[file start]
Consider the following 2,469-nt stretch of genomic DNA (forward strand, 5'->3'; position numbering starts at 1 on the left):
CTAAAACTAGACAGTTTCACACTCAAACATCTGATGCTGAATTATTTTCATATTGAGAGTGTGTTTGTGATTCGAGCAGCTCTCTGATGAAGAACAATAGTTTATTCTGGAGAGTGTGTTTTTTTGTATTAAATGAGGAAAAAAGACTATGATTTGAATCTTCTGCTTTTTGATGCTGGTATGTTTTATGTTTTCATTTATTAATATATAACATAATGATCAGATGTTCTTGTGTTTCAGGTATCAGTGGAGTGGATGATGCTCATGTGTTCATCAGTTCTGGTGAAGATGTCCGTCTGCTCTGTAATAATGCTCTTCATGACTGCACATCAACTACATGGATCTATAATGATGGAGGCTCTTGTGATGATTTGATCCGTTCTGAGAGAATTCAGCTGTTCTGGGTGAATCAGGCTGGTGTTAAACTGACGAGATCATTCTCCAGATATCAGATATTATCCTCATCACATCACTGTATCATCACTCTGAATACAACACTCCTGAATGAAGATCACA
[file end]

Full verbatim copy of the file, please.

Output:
Consider the following 2,469-nt stretch of genomic DNA (forward strand, 5'->3'; position numbering starts at 1 on the left):
CTAAAACTAGACAGTTTCACACTCAAACATCTGATGCTGAATTATTTTCATATTGAGAGTGTGTTTGTGATTCGAGCAGCTCTCTGATGAAGAACAATAGTTTATTCTGGAGAGTGTGTTTTTTTGTATTAAATGAGGAAAAAAGACTATGATTTGAATCTTCTGCTTTTTGATGCTGGTATGTTTTATGTTTTCATTTATTAATATATAACATAATGATCAGATGTTCTTGTGTTTCAGGTATCAGTGGAGTGGATGATGCTCATGTGTTCATCAGTTCTGGTGAAGATGTCCGTCTGCTCTGTAATAATGCTCTTCATGACTGCACATCAACTACATGGATCTATAATGATGGAGGCTCTTGTGATGATTTGATCCGTTCTGAGAGAATTCAGCTGTTCTGGGTGAATCAGGCTGGTGTTAAACTGACGAGATCATTCTCCAGATATCAGATATTATCCTCATCACATCACTGTATCATCACTCTGAATACAACACTCCTGAATGAAGATCACA